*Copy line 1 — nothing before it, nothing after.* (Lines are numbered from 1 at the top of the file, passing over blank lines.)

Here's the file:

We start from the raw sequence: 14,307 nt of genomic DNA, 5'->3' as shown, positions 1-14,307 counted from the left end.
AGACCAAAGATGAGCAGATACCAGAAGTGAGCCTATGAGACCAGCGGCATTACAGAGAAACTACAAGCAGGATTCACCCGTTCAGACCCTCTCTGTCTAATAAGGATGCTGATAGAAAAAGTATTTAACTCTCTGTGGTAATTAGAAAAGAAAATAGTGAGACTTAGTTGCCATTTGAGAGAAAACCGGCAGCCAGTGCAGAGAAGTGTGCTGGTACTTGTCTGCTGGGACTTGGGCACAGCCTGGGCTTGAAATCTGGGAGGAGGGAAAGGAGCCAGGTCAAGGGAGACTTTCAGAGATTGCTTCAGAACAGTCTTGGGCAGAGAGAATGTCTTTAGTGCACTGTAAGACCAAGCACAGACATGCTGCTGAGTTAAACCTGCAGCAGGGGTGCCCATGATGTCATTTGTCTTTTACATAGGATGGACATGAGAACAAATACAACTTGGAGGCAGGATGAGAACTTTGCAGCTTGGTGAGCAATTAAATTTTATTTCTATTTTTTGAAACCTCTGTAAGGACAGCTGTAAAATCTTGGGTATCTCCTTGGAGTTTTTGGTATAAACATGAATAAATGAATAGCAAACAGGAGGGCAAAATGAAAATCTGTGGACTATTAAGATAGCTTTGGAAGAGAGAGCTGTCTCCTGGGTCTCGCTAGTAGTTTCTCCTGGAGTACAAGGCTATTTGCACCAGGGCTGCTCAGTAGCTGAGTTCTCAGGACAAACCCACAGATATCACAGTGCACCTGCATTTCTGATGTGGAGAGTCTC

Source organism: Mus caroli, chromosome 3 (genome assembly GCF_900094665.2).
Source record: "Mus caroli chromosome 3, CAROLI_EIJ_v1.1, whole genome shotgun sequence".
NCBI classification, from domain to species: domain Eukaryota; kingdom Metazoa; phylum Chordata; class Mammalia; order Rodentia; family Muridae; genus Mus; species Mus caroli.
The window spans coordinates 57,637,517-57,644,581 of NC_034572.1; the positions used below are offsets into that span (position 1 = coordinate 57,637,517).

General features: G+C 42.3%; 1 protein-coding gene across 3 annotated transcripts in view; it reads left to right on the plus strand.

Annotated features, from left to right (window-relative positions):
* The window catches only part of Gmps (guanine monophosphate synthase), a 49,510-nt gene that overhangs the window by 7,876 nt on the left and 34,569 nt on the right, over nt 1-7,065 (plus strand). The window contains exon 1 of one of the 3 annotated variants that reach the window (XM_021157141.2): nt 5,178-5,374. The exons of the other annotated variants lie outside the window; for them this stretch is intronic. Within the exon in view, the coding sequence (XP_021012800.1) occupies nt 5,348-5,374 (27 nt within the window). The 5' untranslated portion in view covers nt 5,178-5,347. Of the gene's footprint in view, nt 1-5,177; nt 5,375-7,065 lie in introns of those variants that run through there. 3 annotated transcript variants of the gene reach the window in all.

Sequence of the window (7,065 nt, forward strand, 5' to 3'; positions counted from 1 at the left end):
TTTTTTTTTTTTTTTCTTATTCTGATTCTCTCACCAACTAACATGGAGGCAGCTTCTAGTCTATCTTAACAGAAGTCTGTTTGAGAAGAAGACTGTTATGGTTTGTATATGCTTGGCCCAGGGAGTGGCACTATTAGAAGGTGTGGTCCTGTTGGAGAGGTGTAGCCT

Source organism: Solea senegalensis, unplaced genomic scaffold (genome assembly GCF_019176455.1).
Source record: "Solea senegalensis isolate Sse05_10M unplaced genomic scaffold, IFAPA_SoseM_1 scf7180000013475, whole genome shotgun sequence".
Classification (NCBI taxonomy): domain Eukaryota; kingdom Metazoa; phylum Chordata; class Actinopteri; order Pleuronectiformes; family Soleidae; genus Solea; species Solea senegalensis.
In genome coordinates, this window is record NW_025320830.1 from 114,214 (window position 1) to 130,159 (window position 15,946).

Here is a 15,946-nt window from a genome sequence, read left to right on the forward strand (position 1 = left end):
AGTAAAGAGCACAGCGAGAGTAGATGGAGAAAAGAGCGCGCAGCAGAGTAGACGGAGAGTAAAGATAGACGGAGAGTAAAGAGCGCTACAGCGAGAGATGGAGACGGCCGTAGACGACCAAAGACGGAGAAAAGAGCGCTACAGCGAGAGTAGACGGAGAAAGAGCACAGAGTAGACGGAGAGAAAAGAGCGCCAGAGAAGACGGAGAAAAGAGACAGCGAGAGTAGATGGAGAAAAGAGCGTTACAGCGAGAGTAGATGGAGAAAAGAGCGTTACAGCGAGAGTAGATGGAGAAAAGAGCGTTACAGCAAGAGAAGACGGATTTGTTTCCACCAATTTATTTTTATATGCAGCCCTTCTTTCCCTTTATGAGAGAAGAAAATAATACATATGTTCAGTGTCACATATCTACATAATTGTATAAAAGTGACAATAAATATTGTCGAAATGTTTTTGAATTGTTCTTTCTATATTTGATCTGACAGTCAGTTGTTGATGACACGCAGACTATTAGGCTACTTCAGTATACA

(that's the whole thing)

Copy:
We start from the raw sequence: 14,307 nt of genomic DNA, 5'->3' as shown, positions 1-14,307 counted from the left end.